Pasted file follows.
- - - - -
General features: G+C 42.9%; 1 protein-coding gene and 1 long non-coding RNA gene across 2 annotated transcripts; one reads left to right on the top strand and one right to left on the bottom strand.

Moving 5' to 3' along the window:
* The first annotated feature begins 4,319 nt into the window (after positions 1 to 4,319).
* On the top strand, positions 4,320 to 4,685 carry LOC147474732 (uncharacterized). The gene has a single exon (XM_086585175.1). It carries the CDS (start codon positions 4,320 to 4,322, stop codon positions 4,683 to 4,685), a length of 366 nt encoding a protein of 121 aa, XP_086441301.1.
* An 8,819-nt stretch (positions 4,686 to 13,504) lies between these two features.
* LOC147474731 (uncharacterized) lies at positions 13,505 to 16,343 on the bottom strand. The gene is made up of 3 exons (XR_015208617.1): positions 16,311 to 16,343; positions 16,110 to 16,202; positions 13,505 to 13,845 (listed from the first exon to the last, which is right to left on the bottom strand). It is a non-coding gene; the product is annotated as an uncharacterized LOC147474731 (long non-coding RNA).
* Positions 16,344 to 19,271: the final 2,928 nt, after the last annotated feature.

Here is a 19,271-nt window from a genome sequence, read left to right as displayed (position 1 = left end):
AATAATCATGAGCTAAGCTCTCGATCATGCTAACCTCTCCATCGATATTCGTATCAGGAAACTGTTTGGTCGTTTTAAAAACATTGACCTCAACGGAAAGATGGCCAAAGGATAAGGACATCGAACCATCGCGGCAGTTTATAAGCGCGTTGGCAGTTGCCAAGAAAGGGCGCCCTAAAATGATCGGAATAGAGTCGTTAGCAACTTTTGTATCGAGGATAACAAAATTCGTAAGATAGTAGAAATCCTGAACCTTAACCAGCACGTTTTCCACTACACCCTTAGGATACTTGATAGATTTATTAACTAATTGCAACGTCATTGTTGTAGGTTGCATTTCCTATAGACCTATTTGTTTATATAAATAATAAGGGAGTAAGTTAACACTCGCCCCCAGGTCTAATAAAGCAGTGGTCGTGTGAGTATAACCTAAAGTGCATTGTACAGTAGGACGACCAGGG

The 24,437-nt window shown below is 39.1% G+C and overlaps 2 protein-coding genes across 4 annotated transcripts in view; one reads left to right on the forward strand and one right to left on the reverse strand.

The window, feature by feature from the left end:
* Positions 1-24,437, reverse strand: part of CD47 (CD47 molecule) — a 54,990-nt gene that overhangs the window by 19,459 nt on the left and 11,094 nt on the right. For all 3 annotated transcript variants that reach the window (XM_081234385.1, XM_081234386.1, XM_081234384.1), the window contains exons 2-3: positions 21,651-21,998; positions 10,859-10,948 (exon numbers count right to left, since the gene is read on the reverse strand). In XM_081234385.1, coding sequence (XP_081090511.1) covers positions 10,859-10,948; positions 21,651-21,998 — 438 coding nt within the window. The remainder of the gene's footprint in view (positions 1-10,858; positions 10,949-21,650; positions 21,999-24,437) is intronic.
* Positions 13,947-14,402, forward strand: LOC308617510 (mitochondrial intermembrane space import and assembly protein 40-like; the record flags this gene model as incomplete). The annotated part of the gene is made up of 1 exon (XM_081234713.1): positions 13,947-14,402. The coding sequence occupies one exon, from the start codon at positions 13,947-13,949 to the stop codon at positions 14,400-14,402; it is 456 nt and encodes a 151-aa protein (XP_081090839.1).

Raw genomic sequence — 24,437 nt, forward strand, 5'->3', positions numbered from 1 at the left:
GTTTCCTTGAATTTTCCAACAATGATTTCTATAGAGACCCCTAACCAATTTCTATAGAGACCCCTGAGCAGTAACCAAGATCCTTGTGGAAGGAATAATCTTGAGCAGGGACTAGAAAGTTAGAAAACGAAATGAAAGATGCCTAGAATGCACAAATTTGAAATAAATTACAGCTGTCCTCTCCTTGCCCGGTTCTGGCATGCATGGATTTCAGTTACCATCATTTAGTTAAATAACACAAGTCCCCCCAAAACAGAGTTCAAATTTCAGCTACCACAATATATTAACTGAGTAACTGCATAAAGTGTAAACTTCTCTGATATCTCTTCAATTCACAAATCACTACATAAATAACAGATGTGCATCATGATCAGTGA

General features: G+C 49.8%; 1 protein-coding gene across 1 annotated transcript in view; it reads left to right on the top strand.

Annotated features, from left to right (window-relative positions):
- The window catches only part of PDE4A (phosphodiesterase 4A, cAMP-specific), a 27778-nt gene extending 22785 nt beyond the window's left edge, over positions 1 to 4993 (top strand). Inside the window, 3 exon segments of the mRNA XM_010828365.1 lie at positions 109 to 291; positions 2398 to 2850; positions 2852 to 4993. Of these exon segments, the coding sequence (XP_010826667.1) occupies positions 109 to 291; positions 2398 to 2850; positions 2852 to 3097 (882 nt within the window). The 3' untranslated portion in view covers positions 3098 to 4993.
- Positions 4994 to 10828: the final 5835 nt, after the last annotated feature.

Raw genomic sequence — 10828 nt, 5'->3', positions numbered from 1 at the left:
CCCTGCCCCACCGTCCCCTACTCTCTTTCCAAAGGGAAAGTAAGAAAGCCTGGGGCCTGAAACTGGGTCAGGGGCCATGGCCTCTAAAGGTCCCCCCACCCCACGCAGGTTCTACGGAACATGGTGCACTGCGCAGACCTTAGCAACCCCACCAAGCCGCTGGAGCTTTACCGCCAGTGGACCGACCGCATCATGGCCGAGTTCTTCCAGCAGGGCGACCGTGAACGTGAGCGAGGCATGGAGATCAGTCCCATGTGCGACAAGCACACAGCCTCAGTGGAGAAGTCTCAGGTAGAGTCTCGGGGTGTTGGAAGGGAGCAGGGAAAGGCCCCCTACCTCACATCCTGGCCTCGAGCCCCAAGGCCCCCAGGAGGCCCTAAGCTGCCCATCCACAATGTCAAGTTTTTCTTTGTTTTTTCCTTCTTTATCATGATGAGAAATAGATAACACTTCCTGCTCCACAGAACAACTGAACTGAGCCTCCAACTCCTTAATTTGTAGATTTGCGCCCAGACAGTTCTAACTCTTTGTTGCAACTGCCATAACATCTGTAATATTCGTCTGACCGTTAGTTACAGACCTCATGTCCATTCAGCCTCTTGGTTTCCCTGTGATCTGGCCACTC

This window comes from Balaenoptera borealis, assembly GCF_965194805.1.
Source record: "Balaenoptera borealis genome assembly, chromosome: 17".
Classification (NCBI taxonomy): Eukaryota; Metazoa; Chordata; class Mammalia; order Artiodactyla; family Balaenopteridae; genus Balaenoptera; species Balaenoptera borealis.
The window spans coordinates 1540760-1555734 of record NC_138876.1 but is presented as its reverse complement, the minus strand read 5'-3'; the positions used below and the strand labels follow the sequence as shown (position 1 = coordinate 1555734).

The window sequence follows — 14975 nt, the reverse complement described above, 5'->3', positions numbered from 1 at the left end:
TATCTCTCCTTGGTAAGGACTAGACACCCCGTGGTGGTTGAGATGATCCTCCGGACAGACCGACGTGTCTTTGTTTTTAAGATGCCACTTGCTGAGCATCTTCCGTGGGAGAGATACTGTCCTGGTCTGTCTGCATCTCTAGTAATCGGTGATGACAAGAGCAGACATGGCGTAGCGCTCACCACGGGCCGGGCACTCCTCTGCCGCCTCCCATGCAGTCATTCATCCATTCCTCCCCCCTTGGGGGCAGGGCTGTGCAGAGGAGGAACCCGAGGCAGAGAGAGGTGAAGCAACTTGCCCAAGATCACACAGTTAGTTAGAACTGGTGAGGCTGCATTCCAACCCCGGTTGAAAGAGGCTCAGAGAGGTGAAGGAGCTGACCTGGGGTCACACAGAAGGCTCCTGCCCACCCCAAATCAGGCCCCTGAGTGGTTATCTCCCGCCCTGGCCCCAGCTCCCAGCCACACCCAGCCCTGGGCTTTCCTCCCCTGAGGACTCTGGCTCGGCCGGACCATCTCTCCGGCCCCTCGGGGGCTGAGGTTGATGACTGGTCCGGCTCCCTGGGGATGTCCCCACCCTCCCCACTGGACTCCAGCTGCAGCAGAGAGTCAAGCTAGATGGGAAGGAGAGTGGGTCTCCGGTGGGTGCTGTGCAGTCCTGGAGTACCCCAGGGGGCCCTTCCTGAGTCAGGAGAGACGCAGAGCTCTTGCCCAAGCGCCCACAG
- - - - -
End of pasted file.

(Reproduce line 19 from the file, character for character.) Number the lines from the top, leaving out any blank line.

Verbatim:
- Positions 4994 to 10828: the final 5835 nt, after the last annotated feature.